August 01, 2023


Assets are valuable which is why their location is monitored closely by many organizations. In fact, Location Finding Systems (LFS) are used to enhance safety, productivity, and efficiency in sectors such as retail, logistics, healthcare, smart buildings and more. Location Finding Systems are typically based upon wireless ‘tags’ that can be applied to almost any physical object, person, and many applications.

Some use case examples include tracking packages through a logistics process or key materials in a manufacturing environment, monitoring the location of high-value instruments in a laboratory or hospital and lastly, knowing when a person has entered a restricted area. For example, in a factory there may be danger in certain areas. LFS can help retailers hone their layouts by tracking and analyzing the way customers move around a store or using self-checkout.

Wireless Technology for LFS

LFS must be based upon wireless technology but several technologies that are available have advantages and disadvantages. In choosing a technology, designers are faced with a trade-off between coverage and power consumption – particularly important as the wireless tags are generally battery powered.

RFID can be used for location, but its primary use is to verify the identity of an asset (e.g. color and style of an item of clothing) at a specific checkpoint. If high security is a concern, then ultrawideband (UWB) is often preferred. However, the high level of processing drives cost and power consumption up.

5G benefits from a global network of coverage, allowing assets to be tracked over significant distances. However, it does consume significant energy, so its applications are relatively limited in this space.

Bluetooth® is a proven technology that has billions of devices deployed globally. Over its lifetime, the technology has been honed to reduce power consumption and the high production volume keeps costs low. In fact, Bluetooth Low Energy (Bluetooth LE) is now one of the most preferred asset-tracking technologies.

Bluetooth-based LFS – Overview and Design Criteria

Bluetooth-based LFS systems are commonly used within buildings such as a warehouse, factory, healthcare facility or retail outlet. Within any system, there are usually three main elements:

  • The tag that is affixed to the asset
  • A number of locators
  • The localization engine.

Bluetooth LFS have Three Primary Elements
Bluetooth LFS have Three Primary Elements


When designing an LFS, designers have to juggle resolution, latency and battery life, tailoring the trade-offs to meet the system requirements with regard to accuracy, efficiency and performance.

The largest impact on resolution is from the number of sensors / locators – more will enable more precise measurement of location.

Latency refers to how quickly a tag / asset can be found, and this relates to how often a signal is transmitted. Transmitting more frequently will reduce latency but increase drain on the battery.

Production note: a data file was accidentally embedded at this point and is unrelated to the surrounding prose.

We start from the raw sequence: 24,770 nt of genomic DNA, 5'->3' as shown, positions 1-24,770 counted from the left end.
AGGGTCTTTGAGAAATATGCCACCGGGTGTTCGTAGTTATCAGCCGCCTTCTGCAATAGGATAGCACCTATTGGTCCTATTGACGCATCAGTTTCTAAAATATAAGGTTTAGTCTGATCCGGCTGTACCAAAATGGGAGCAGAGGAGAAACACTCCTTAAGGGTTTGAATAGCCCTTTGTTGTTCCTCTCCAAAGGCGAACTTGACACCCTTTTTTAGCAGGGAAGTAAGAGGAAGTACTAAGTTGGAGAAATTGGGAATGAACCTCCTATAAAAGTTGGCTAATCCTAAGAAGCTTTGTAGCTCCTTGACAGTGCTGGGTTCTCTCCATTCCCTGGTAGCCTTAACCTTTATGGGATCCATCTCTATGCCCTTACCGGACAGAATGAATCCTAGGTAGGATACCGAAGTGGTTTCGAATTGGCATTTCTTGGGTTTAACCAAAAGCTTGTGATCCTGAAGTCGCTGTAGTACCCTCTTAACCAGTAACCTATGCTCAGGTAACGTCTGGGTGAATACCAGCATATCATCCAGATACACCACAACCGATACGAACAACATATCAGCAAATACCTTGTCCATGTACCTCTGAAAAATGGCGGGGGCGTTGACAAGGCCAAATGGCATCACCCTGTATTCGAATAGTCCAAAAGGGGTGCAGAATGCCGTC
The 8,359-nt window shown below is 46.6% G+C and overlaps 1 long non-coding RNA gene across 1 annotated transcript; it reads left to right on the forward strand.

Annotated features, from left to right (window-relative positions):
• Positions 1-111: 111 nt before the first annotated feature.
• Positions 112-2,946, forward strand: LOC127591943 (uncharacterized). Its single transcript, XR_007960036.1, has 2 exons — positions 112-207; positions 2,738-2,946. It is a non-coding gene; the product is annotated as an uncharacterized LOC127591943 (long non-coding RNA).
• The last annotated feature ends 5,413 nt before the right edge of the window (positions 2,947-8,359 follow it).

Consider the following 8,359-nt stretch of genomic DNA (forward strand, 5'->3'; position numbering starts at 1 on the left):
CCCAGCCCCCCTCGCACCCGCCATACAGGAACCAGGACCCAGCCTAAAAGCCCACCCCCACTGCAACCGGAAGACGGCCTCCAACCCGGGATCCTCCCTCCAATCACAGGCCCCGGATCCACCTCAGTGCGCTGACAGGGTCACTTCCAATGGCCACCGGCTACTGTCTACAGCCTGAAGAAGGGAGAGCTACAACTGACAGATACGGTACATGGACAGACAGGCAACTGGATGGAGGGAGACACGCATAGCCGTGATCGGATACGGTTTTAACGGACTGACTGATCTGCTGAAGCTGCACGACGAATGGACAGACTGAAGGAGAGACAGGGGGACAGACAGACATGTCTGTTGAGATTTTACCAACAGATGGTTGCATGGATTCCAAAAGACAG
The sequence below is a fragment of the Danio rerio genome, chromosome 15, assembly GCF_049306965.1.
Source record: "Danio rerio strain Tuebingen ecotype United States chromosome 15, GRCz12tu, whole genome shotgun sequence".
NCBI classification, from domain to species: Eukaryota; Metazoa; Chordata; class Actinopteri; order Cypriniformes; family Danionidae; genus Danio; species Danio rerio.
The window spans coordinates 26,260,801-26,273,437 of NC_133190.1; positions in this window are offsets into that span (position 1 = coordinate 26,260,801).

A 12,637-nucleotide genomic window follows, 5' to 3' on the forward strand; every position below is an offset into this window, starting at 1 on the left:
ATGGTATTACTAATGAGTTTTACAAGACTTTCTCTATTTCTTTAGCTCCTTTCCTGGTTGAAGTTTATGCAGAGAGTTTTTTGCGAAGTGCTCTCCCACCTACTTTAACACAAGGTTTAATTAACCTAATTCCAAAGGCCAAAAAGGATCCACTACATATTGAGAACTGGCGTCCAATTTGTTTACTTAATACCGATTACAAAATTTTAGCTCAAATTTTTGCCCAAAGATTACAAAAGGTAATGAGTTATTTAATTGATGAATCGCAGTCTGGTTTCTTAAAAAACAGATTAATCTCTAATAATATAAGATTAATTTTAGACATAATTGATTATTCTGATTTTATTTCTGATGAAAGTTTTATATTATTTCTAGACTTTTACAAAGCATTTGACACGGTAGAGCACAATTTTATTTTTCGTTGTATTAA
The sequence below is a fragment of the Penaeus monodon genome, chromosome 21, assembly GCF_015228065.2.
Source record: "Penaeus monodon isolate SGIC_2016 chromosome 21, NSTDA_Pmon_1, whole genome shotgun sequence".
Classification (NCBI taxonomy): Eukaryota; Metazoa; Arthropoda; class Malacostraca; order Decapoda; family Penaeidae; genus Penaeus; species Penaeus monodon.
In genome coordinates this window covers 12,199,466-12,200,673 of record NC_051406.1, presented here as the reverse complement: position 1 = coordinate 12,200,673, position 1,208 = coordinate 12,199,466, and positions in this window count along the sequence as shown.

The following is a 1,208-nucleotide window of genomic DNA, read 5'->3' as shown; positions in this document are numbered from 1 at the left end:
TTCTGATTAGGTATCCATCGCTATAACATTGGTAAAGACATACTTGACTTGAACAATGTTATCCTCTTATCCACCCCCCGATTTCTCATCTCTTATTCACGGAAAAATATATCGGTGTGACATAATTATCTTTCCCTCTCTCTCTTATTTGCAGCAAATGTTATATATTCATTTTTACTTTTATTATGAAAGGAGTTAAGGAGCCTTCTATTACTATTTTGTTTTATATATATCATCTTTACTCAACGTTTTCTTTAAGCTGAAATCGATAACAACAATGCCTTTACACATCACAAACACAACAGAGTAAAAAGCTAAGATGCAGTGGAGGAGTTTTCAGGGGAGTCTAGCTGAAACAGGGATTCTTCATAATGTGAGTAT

The battery life is also affected by the output power and the duration of each transmission, as well as whether the tag is able to take advantage of any low-power ‘sleep’ mode.

If an asset is fast moving then lower latency (more transmissions) is required to get an accurate position fix. However, this comes at the cost of battery life. More sophisticated systems may incorporate an accelerometer into the tag so that transmission frequency can be increased only when the asset is moving. This gives the best of both worlds, accurate positioning and reasonable battery usage.

Flexibility in Design

As each application is different, and technology is evolving so rapidly, flexibility to trade off one parameter against another, and to adjust as and when needs change, is essential to LFS design. onsemi has supported this need for flexibility through the development of a design platform with industry partners.

The collaboration, integrates onsemi’s award-winning RSL15 with CoreHW antenna modules and the Unikie Localization

The RSL15 Bluetooth 5.2 wireless MCU is designed for connected smart devices and is based upon the ultra-low power ARM® Cortex®-M33 processor. According to EEMBC benchmarks, the RSL15 delivers the lowest power Bluetooth performance. This, along with its compact size make it ideal for edge applications such as location tags.

To learn more, read our technical white paper entitled “Designing Power-Efficient Wireless Location Finding Systems” that covers the technologies involved, theory of operation, and critical design factors for localization.



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Bluetooth Low Energy
Low power, ultra-low power, and long-range devices operating at sub-GHz and 2.4 GHz bands, supporting a wide variety of protocols including Bluetooth®, IEEE 802.15.4, Zigbee®, SigfoxTM, Thread®, 6LoWPAN, Narrow-Band.